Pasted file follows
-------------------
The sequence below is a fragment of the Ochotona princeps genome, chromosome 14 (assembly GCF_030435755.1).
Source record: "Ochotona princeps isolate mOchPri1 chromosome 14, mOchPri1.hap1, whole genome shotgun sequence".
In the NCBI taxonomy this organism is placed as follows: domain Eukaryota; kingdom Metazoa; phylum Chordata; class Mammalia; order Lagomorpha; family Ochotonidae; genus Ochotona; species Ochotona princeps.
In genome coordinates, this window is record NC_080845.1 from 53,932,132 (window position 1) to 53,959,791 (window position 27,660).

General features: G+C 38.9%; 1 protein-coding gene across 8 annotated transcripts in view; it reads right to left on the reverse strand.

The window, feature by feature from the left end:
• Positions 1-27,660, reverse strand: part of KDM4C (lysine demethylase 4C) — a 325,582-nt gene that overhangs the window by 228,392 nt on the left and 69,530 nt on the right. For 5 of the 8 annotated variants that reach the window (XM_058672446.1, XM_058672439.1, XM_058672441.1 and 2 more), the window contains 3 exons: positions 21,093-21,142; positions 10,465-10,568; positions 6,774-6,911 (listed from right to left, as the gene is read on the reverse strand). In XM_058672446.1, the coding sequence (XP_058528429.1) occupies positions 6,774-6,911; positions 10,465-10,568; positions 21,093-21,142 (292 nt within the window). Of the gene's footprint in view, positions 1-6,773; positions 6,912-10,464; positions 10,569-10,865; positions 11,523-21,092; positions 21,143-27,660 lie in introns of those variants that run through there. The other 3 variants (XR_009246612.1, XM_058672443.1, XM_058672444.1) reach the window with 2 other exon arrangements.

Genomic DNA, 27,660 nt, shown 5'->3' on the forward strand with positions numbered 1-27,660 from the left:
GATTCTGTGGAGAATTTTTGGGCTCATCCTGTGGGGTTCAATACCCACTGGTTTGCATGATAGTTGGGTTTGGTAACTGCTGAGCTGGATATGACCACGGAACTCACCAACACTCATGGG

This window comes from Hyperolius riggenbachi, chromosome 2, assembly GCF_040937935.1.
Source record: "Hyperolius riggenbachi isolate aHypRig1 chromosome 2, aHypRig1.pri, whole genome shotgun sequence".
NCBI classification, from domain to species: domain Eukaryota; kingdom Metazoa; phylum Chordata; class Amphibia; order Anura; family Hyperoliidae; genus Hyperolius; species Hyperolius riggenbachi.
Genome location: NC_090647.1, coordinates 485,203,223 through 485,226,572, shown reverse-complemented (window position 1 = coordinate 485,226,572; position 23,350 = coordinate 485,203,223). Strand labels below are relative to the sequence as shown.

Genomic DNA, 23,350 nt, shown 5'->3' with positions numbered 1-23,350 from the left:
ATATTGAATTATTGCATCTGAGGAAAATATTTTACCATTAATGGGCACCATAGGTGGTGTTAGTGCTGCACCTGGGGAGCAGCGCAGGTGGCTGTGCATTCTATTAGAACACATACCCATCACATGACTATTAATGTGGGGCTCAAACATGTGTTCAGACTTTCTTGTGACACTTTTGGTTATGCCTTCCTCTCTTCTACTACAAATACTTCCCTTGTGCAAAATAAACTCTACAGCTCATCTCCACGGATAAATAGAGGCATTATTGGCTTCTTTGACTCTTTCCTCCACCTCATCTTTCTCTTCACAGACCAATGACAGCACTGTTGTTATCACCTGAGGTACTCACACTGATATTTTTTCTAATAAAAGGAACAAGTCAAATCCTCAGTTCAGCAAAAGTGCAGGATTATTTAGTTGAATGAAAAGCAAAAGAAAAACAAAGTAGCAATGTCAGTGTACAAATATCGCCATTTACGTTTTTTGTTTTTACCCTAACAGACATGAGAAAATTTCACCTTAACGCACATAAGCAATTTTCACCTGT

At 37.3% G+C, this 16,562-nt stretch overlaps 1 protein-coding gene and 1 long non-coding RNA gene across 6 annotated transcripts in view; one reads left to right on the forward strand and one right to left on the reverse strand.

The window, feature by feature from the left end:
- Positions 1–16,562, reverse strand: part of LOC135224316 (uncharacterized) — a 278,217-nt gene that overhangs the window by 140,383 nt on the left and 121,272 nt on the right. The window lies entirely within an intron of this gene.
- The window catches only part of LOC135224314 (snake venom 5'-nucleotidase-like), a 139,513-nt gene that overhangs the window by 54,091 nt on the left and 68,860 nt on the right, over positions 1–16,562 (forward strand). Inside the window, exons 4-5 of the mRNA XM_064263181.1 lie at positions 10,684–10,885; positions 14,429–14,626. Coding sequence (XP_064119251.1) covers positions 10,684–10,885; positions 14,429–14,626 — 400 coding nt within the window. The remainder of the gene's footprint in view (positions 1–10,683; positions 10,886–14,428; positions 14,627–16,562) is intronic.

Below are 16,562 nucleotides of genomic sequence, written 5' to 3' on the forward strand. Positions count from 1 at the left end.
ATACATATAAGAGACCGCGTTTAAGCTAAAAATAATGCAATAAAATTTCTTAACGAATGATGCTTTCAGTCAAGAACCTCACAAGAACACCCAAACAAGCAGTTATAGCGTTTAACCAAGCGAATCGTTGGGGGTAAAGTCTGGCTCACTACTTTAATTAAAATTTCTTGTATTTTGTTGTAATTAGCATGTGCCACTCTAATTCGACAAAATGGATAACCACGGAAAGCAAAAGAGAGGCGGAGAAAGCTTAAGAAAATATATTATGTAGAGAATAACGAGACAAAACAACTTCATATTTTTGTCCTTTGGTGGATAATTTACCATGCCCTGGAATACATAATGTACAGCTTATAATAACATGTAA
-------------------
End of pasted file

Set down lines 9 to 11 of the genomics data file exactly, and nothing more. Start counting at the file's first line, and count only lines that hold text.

GATTCTGTGGAGAATTTTTGGGCTCATCCTGTGGGGTTCAATACCCACTGGTTTGCATGATAGTTGGGTTTGGTAACTGCTGAGCTGGATATGACCACGGAACTCACCAACACTCATGGG

This window comes from Hyperolius riggenbachi, chromosome 2, assembly GCF_040937935.1.
Source record: "Hyperolius riggenbachi isolate aHypRig1 chromosome 2, aHypRig1.pri, whole genome shotgun sequence".